3. By all means read the mystics. They use the language of religion, but have experiences which they try and document, transmit and make accessible, while all the time trying not to get killed by priests and imams. Wayfarers in consciousness, psychedelic in the sense of mind-manifesting, by all means read the mystics. And believe nothing about their explanations of any state of consciousness outside of the most mundane. They can describe their experiences, but if you were not there, you do not know the difference between a relevant vision and a post-facto rationalization.
    4. Deal with the world as it is, which means looking at the statistical data around suffering. The World Health Organization stats are one particularly find source of disturbing numbers about how the other half dies.

    Faith, all faith, is superstition and it is incompatible with survival in a world filled with nuclear weapons. We must abandon the apocalypse, and the myth of progress, and live in accordance with that which we can see, feel and experience for ourselves.

    The just peace requires individual human beings to be happy, and the absurd theology, which paints life as a momentary exam question, with either eternal reward or eternal torment at the end of it ruins our ability to deal with the world on its own terms.

    We need to love the world as it is to save it, and not treat it as the examination hall of a tyrant god. Release the sky tyrant in all forms, and face the world that these superstitions have made.

    Together we can fix it. But it starts, as it must, with the abandoning of the belief systems which dominated the culture and drove us to these obscene ends. Free yourselves, and to work! Centuries of ignorance and unconscious hatred of life have toxified and contaminated our planet almost beyond repair, as these pathologies of belief, indeed memetic infections, have driven our species to destructive insanity.

    If you want to save the world, you must sacrifice your myth that it exists only as a test, and love the world on its own terms.

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    Vinay Gupta is a consultant on disaster relief and risk management.


    4 Responses to On the spiritual

    1. March 20, 2011 at 1:16 pm

      If a peaceful and joyful future is dependent upon the disappearance of the Abrahamic religious, then we will wait in vain for peace. I am actually a bit astonished at the breadth of this condemnation and its lack of nuance. If this essay is what you really believe Vinay, you and everyone else might as well give up now.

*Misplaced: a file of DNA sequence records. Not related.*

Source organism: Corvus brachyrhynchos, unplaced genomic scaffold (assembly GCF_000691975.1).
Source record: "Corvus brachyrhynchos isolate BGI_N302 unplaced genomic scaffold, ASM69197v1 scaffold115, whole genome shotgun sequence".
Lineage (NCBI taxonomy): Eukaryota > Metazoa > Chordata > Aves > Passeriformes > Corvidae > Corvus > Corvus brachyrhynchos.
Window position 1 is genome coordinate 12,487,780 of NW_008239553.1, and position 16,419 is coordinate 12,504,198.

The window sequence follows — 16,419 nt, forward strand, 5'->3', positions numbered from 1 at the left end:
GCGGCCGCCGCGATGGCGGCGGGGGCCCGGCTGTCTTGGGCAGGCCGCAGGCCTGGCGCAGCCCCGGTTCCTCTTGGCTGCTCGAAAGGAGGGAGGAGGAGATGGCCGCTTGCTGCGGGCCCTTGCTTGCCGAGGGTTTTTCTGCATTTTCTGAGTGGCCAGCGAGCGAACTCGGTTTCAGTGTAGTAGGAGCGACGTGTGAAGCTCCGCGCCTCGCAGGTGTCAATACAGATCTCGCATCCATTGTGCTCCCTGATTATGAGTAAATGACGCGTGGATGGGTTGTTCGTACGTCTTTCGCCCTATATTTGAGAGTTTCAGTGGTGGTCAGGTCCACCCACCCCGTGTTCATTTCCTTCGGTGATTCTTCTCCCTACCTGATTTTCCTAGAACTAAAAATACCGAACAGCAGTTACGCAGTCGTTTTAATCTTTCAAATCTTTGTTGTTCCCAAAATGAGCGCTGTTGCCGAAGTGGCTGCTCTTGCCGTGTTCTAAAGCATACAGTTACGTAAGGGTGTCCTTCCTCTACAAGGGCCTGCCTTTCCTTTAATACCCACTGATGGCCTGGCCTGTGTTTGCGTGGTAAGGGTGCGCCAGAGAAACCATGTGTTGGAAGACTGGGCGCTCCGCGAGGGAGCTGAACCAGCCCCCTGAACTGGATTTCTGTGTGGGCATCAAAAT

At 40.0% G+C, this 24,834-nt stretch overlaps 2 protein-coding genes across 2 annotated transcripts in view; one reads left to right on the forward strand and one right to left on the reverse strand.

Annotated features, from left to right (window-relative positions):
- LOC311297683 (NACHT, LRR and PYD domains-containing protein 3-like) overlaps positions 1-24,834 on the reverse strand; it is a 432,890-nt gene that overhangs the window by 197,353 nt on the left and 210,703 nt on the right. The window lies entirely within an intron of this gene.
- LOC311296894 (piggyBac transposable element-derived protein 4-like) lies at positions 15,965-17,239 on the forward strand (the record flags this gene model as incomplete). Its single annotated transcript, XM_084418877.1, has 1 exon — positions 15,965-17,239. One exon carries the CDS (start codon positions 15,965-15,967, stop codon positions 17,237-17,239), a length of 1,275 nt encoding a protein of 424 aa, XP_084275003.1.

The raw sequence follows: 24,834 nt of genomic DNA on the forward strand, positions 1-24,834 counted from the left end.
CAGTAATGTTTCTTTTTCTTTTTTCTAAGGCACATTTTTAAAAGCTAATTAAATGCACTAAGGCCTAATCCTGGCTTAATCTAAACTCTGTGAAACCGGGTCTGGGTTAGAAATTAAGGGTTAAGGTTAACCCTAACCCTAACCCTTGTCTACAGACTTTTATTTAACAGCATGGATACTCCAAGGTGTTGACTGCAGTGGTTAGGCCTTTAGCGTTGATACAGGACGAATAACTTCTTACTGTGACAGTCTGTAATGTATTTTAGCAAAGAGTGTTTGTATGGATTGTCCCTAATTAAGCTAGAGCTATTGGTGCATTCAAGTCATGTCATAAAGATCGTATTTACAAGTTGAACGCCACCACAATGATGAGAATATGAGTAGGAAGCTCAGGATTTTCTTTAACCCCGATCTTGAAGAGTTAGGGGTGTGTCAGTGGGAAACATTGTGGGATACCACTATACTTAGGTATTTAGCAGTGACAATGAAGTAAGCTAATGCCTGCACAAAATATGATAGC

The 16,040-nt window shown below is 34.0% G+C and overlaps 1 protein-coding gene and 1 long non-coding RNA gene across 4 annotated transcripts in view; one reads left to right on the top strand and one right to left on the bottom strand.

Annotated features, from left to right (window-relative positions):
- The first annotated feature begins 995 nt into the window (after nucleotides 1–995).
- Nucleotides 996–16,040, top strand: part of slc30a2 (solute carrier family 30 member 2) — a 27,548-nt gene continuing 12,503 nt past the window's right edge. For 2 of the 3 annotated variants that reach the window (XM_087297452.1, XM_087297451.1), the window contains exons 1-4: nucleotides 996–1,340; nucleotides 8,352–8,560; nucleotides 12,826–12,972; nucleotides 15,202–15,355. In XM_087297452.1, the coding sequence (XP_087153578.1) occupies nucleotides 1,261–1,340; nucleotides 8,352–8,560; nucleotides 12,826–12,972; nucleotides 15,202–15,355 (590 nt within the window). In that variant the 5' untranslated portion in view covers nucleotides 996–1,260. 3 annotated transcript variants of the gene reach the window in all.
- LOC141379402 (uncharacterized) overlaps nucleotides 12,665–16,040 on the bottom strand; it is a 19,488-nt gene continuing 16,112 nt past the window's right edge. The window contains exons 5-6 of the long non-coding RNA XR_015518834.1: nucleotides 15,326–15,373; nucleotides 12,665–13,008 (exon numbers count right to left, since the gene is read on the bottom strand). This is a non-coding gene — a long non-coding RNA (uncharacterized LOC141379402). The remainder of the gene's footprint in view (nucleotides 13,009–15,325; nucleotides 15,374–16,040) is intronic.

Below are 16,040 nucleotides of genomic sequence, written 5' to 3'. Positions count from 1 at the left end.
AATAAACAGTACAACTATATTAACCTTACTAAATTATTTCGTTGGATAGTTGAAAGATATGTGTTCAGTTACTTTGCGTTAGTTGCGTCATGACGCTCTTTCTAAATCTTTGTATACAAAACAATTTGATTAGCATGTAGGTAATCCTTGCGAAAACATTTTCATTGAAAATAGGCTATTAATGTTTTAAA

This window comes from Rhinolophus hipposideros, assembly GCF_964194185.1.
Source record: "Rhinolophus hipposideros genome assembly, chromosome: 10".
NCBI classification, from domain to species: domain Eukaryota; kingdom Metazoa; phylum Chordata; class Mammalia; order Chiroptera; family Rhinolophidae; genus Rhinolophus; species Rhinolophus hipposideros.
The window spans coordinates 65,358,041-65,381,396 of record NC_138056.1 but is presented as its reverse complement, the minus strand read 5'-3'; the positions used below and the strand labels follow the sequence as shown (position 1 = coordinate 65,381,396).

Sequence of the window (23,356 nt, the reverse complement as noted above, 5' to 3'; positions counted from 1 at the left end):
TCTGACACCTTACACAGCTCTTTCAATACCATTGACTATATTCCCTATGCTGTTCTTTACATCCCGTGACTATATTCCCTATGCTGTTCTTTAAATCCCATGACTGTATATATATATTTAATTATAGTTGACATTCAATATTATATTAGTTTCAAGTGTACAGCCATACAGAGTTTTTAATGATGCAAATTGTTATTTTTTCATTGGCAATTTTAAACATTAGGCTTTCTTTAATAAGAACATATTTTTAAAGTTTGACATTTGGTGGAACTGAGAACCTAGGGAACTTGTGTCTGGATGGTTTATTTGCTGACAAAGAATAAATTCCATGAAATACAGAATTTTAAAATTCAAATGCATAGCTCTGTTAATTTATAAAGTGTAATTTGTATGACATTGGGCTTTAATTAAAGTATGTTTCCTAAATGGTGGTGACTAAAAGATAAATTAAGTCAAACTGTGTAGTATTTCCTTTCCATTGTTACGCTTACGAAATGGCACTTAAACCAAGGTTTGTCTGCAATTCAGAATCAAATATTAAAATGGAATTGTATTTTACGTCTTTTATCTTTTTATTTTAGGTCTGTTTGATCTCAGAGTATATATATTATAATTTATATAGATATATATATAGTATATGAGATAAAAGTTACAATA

2. Nick
      March 20, 2011 at 11:06 pm

      I agree with your core argument that we can make this work technically; low cost small passive solar homes, localized high density food production, and localize open source manufacturing can go a long way.

      Conflicting ideologies and religions though is really one hell of a mess though, and in many ways solving the technical aspects of our problems is much much easier…
      I don’t have much to offer in terms of solving this problem, but would like to share that after bouts of severe disillusionment with the world and its current state I was only able to pull out and find meaning and fulfillment in my life through the words and practices of a great variety of the worlds mystics and meditation/contemplative traditions. For a long while I would be intensely digesting the mystics from one tradition to another, and though the flavor changed from tradition to tradition their certainly is spiritual sustenance to be had in most all of them. Having experienced that first hand I can understand how someone indoctrinated into one path with some supporting spiritual experience like feeling the holy spirit,or having a samadhi experience with a particular diety ect could make understanding another world view very difficult. Of course there is the flip side of fear pushed by corrupt priesthood which also entrains folks. Either way I don’t expect these types of believers will be able to change easily.

      If pressed to think of one thing to try to remedy the situation I think our education systems should require a thorough study of the world religions. These are after all the belief systems that many people construct their realities with.

    3. April 29, 2011 at 12:30 am

      I was trying to send a message asking help for setting a hexayurt and I found a spiritual discussion that is worth a word of agreement. Yes, mystics are the real seers, the ones that see the unity beyond and besides diversity. They don´t belong to one separate religion. When I hear the stories of Kabir or Mirabai or Caetanya Mahaprabhu or Saint Francis or Jesus I can´t avoid crying. They move my heart towards God. And I feel free to chant in an evangelical church as well as in the woods.

    4. Chris Naden
      December 11, 2011 at 6:09 pm

      Bob: the JCI triad are only the most violent symptom of the problem. As Vinay accurately identifies here, it’s not the sky-fairies, or even the ancient prophets, that are the problem here. Is is the very concept of One True Way. Market fundamentalists kill more people every year through poverty than Christian fundamentalists do through war. Alcohol-and-tobacco fundamentalists imprison more people every year than Iran does.

      The problem is that we came up with very powerful memes which propagate the idea of a single, true answer, which justifies the idea of everyone who disagrees being evil. Jesus didn’t do that; Constantine did, and others like him. Such is always the way.

      Julian of Norwich is a Christian worth learning from; again, Vinay recognises that the spiritual psychonauts of the past have worth in each corrupt tradition.

      The problem is the very concept of One True Way.

      As Heinlein put it: TMTOWTDI & TANSTAAFL.

      HTH, HAND.